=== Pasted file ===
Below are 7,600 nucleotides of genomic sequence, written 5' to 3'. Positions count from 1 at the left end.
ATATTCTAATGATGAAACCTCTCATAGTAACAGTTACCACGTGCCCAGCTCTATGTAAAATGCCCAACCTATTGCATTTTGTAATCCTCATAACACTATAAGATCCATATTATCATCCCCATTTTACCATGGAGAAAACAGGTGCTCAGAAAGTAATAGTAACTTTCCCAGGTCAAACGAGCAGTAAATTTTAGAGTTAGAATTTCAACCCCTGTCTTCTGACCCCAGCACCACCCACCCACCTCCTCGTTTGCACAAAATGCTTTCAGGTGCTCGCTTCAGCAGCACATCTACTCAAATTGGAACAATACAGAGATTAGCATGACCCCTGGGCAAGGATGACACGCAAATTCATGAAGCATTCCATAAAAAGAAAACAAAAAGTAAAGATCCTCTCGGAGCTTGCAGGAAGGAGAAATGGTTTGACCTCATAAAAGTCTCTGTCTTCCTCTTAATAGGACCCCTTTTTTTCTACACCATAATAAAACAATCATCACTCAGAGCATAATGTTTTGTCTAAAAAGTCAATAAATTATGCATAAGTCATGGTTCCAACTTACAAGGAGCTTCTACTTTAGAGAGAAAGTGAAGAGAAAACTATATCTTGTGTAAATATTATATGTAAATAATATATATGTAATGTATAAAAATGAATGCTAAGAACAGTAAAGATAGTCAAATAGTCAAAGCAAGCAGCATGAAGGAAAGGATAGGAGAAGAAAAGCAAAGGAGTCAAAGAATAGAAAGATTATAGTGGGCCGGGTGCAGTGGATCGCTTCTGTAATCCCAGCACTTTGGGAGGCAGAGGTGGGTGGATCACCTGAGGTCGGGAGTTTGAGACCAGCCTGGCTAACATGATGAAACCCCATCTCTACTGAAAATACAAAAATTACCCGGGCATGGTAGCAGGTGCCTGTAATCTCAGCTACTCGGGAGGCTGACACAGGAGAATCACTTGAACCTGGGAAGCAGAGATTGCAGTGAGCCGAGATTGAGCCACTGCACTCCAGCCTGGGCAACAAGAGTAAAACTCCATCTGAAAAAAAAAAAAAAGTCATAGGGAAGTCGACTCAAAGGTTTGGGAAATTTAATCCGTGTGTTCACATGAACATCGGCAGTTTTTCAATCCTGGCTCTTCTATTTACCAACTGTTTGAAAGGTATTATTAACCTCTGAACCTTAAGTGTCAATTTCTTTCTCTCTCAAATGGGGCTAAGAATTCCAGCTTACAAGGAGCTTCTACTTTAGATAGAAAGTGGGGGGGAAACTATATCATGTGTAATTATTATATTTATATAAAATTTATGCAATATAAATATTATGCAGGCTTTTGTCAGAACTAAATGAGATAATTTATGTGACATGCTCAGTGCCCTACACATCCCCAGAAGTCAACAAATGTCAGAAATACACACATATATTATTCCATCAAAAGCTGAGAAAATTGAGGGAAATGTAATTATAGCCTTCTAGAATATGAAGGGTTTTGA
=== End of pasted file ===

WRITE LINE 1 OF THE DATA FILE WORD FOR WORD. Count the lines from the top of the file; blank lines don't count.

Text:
Below are 7,600 nucleotides of genomic sequence, written 5' to 3'. Positions count from 1 at the left end.